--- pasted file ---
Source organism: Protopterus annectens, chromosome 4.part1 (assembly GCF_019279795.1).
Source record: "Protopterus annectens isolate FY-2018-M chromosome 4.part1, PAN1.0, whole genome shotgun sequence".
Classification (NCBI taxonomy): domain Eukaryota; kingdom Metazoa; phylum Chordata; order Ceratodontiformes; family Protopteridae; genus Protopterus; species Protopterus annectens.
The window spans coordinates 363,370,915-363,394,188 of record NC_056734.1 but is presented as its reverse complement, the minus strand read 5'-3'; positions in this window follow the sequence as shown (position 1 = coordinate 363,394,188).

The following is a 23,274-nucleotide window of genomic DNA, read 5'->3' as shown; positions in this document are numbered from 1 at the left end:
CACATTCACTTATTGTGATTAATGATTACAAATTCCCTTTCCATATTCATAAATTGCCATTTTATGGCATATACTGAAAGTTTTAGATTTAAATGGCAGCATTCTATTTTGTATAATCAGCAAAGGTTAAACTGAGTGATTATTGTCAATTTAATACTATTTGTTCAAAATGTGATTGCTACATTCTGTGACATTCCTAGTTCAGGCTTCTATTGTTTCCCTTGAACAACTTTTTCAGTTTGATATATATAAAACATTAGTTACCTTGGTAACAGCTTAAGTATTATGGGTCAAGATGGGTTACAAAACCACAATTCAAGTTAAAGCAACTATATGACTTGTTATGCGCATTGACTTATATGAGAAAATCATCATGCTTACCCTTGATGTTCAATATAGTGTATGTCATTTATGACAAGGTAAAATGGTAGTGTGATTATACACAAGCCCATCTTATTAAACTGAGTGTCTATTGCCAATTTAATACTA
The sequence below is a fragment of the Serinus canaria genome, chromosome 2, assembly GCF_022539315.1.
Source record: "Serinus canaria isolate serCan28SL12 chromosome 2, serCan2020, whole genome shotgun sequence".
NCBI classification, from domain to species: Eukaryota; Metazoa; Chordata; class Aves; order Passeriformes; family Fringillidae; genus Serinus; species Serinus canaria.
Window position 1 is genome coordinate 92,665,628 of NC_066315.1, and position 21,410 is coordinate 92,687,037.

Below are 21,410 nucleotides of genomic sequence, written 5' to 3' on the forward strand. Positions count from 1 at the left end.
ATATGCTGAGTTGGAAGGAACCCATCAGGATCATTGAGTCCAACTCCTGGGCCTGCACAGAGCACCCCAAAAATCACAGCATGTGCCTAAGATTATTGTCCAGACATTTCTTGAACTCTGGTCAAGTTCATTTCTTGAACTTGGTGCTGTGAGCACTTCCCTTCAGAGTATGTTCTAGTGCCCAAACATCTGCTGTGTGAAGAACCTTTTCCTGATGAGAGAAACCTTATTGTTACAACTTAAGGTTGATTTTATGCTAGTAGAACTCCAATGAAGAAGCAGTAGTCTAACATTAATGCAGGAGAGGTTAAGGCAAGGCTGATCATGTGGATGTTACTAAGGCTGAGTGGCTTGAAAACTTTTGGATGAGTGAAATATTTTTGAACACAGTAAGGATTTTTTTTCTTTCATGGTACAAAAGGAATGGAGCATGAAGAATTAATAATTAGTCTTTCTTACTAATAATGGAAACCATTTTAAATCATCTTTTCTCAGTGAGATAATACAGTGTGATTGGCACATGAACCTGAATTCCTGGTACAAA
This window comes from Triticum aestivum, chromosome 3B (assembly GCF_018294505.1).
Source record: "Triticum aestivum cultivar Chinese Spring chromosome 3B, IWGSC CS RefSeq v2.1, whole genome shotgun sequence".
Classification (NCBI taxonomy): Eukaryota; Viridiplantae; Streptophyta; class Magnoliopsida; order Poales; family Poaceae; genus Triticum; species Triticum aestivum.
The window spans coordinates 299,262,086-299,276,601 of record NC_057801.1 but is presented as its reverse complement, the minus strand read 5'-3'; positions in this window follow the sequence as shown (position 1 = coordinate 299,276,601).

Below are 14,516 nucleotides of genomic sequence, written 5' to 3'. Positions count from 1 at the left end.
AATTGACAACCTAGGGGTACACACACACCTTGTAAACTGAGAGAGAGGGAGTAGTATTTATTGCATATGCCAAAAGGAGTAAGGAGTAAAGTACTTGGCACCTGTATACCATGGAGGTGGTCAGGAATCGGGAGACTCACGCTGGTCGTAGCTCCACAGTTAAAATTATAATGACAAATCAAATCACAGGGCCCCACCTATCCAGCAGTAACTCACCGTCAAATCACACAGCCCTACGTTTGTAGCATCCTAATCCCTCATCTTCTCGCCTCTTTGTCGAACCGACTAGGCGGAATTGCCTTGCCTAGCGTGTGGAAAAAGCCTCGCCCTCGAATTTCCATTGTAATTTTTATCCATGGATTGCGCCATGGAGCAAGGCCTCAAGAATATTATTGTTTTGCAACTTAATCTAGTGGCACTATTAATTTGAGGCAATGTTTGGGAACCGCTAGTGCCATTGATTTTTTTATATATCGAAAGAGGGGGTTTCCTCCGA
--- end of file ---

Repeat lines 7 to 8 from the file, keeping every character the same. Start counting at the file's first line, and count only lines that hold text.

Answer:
The sequence below is a fragment of the Serinus canaria genome, chromosome 2, assembly GCF_022539315.1.
Source record: "Serinus canaria isolate serCan28SL12 chromosome 2, serCan2020, whole genome shotgun sequence".